[Python-ideas] Disallow importing the same module under multiple names

Gregory P. Smith greg at krypto.org
Tue Mar 20 02:25:23 EDT 2018


On Thu, Mar 15, 2018 at 3:26 AM Nick Coghlan <ncoghlan at gmail.com> wrote:

> On 14 March 2018 at 15:20, Chris Billington <chrisjbillington at gmail.com>
> wrote:
>>
>> I wonder if there's any reason something like this shouldn't be built
>> into Python's default import system.
>>
>
> There are two main challenges with enforcing such a check, one affecting
> end users in general, one affecting standard library maintainers in
> particular:
>
> * the user facing problem is a backwards compatibility one: while
> double-imports usually aren't what people wanted, they're also typically
> fairly harmless. As a result, elevating them from "sometimes a source of
> obscure bugs" to "categorically prohibited" risks breaking currently
> working code. While a conventional deprecation cycle should be possible, it
> isn't clear whether or not the problem occurs frequently enough to warrant
> that effort.
>

I call all such code "working"... It is a bad design.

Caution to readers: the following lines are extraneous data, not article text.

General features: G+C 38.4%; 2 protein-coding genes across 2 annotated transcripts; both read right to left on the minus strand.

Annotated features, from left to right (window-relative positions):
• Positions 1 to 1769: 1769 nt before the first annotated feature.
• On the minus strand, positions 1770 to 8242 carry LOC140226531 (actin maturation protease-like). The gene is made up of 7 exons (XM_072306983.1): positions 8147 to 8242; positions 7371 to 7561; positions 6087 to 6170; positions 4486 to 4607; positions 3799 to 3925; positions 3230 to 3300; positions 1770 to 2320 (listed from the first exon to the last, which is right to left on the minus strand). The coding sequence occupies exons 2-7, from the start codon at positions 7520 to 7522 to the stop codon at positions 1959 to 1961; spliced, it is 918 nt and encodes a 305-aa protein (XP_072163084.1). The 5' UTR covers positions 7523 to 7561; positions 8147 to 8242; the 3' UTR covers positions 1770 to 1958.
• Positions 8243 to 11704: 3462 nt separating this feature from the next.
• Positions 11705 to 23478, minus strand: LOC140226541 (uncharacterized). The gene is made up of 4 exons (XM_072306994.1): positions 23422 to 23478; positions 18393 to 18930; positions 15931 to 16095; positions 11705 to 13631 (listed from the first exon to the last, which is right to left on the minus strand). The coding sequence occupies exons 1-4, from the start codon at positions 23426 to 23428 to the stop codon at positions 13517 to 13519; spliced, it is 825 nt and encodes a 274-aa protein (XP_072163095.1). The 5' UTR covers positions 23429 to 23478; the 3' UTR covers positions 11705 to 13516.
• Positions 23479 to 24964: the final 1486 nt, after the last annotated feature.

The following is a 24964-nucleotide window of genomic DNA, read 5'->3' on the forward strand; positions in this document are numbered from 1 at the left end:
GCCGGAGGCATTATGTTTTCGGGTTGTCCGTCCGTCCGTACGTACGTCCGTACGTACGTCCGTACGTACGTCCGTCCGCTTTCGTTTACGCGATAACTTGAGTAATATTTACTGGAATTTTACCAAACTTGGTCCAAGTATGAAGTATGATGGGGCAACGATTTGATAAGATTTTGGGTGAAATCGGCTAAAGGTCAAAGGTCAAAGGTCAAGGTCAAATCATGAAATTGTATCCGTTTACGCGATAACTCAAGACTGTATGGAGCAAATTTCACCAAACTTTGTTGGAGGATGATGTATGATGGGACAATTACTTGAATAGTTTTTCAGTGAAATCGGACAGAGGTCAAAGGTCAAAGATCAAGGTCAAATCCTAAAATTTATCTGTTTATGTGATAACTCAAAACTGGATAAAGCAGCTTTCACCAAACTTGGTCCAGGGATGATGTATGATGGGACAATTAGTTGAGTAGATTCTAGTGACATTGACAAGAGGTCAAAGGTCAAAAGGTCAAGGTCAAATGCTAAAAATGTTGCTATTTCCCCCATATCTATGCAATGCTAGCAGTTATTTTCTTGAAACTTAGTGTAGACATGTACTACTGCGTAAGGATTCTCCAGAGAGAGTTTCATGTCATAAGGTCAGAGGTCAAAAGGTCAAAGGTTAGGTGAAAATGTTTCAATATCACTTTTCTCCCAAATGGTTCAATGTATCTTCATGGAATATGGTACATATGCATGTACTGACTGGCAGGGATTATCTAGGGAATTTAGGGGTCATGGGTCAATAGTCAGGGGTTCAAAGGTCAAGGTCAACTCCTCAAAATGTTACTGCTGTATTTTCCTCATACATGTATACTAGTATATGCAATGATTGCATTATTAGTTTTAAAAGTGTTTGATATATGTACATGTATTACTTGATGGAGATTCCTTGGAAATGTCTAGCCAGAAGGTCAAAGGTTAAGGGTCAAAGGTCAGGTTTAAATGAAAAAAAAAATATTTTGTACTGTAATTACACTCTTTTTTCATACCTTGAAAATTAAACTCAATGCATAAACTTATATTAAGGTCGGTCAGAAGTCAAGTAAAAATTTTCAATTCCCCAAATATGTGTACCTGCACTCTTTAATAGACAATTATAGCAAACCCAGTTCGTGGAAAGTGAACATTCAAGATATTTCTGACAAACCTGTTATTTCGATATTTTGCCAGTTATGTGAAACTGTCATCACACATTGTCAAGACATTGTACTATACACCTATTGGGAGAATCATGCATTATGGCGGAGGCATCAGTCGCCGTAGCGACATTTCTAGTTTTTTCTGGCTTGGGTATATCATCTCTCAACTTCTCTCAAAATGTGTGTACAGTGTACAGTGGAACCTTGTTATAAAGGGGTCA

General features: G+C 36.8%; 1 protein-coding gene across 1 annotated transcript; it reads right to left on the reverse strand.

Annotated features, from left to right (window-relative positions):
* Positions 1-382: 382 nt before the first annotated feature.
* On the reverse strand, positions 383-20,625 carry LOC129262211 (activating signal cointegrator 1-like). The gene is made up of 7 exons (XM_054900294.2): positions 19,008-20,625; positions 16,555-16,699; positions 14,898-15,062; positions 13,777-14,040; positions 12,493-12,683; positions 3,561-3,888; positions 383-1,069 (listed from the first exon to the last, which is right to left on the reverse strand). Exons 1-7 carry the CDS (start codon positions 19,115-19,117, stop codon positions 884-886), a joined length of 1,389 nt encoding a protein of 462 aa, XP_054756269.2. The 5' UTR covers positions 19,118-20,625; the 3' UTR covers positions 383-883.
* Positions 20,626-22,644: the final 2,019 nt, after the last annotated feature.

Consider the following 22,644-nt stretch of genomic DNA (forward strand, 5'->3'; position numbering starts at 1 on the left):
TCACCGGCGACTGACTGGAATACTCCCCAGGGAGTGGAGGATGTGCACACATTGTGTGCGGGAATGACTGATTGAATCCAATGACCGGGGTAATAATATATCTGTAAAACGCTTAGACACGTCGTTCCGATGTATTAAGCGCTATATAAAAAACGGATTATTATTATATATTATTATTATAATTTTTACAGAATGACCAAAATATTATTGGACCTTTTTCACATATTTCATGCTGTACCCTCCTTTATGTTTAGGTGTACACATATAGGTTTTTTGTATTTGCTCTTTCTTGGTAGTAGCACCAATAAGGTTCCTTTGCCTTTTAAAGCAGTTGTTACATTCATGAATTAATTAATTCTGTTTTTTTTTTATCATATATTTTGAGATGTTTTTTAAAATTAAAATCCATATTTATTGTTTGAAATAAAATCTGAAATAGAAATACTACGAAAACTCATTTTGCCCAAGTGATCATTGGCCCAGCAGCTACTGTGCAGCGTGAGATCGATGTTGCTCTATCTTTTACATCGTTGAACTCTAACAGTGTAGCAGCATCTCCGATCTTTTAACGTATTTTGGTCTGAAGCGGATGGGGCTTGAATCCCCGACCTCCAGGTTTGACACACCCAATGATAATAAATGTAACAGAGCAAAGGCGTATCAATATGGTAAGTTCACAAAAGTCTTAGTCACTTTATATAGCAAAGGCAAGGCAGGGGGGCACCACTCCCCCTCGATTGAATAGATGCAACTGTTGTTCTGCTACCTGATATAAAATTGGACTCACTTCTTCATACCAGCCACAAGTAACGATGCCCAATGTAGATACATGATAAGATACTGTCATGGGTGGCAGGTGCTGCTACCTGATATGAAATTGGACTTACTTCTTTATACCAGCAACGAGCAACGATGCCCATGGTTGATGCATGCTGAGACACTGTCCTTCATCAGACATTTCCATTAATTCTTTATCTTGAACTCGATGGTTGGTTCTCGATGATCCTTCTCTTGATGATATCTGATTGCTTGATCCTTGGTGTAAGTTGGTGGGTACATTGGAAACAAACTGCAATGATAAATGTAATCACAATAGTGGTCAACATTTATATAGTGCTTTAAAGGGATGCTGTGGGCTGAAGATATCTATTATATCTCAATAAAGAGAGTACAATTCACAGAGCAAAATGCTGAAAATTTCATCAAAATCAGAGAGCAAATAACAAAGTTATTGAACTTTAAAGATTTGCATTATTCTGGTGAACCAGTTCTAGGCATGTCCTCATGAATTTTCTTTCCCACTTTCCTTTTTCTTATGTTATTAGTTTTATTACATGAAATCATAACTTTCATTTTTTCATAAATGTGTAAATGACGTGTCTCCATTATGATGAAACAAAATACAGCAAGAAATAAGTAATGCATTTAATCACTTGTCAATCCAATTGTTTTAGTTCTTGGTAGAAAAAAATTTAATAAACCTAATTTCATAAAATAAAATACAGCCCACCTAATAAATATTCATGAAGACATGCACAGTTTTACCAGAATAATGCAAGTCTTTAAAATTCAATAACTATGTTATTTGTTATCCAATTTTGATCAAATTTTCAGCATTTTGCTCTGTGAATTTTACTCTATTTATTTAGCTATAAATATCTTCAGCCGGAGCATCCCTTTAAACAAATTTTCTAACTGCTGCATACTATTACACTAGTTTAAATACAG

They are not harmless for any module that initializes global state or
defines exceptions or types and relies on catching those exceptions or
types via isinstance checks when things created in one part of the program
wind up used in another that refers to a different multiply imported copy
of the module. This is even more painful for extension modules. Debugging
these issues is hard.

A cache by os.path.abspath would be a good thing.

I'd personally prefer it to be an ImportError with a message explaining the
problem. Including a pointer to the original successful import when the
import under another sys.modules name is attempted. It'd lead to better
code health. But others likely disagree and prefer to silently return the
existing module.


> * the maintainer level problem is that we actually do this on purpose in
> the standard library's test suite in order to test both pure Python and C
> accelerated variants of various modules. That could be handled by being
> careful about exactly where the reverse lookup cache from filenames back to
> module names is checked and updated, but it does make the problem a bit
> trickier than just "maintain a reverse lookup table from filesystem paths
> to module names and complain if an import gets a hit in that table"
>
> I'm definitely sympathetic to the idea, though.
>
> If we did head in this direction, then we'd also need to accept &
> implement PEP 499 [1] (which proposes aliasing __main__ as
> __main__.__spec__.name in sys.modules when executed with "-m") to avoid
> causing problems.
>

I don't doubt that doing this would require a lot of code cleanup. :)


>
> Cheers,
> Nick.
>
> [1] https://www.python.org/dev/peps/pep-0499/
>
>
> --
> Nick Coghlan   |   ncoghlan at gmail.com   |   Brisbane, Australia
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